Determining the extent of Wedgewood’s property ownership in the Bay Area and elsewhere is difficult because the company conducts business through a sprawling network of LLCs, such as Catamount Properties 2018, LLC, which owns the home currently occupied by the homeless mothers. 

But
Catamount Properties 2018 is just one of 98 active LLCs NBC Bay Area traced
back to Wedgewood using secretary of state business filings and a database of
property records from Santa Clara County and San Mateo County. While the LLCs
have different names, they share one common characteristic connecting them to
Wedgewood: The mailing address of the company’s Redondo Beach headquarters.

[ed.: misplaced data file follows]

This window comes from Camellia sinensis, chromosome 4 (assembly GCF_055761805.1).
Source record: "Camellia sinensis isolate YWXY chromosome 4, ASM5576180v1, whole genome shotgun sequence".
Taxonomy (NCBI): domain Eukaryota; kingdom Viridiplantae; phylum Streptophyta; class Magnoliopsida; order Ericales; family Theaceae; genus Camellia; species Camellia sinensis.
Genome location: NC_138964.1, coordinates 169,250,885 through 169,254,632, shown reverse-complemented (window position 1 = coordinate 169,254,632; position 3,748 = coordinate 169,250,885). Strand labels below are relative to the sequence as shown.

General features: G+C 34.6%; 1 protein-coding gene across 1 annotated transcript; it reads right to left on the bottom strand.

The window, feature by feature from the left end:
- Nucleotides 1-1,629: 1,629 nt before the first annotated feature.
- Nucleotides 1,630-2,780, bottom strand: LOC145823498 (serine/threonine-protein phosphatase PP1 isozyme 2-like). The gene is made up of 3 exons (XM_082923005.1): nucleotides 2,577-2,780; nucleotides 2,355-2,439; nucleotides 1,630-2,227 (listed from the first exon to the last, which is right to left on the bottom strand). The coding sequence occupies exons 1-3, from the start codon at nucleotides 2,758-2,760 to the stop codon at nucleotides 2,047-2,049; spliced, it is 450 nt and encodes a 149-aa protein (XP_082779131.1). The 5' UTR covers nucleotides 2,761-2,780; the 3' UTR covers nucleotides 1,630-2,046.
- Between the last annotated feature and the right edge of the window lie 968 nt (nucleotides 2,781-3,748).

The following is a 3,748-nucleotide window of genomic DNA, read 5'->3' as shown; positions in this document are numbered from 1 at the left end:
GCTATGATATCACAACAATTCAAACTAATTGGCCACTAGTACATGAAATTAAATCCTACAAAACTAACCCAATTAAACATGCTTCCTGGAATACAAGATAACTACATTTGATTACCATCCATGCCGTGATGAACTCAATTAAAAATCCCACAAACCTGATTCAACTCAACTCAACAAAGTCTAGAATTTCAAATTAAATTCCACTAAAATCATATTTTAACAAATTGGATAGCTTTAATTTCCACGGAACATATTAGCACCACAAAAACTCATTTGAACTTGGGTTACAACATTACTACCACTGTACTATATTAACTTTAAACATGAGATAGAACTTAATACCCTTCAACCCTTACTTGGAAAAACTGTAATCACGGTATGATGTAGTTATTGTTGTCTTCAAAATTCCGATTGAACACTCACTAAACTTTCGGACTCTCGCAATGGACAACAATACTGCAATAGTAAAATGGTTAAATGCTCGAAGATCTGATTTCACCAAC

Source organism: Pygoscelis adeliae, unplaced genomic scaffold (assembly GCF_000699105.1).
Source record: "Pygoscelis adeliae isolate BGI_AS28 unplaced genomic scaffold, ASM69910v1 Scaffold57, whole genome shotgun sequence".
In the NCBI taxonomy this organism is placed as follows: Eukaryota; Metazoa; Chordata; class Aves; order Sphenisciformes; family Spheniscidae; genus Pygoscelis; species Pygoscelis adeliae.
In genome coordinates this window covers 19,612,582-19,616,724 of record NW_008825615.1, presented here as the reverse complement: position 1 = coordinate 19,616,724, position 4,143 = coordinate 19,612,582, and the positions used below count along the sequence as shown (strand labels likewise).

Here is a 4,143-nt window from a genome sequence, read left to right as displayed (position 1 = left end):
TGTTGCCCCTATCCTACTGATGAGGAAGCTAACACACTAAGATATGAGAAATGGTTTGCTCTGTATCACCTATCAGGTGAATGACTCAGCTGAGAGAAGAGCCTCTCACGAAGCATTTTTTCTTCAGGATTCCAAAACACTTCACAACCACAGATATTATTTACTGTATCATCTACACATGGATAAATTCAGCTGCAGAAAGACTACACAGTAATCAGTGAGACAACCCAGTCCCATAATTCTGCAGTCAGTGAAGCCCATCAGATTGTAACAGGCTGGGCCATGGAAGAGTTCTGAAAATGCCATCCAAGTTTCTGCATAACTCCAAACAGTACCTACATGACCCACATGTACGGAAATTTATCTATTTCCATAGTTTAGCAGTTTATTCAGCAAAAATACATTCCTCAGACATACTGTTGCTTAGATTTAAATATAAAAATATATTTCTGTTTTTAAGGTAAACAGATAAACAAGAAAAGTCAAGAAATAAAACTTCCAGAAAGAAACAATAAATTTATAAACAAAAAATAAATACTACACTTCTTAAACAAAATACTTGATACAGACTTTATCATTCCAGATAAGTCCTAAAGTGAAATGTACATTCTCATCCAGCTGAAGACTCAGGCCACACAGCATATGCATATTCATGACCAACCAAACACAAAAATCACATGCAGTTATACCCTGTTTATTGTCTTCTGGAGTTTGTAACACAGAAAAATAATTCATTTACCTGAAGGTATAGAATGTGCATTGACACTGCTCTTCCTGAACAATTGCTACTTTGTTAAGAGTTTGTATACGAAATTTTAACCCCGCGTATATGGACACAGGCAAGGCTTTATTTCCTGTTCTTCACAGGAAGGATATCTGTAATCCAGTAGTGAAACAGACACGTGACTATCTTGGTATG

Wedgewood currently owns at least 125 properties across eight Bay Area counties through its network of LLCs, according to a review of assessor and recorder records. That tally doesn’t include any properties the company might own in Solano County, which said it could not provide ownership records over the phone. It’s also possible there are additional LLCs tied to the company not identified in NBC Bay Area’s search.

Of those 98 active LLCs, 31 Wedgewood entities appear to have owned property in Bay Area counties since 2015, according to assessor and recorder records. The other entities appear to perform separate functions for the vertically integrated company.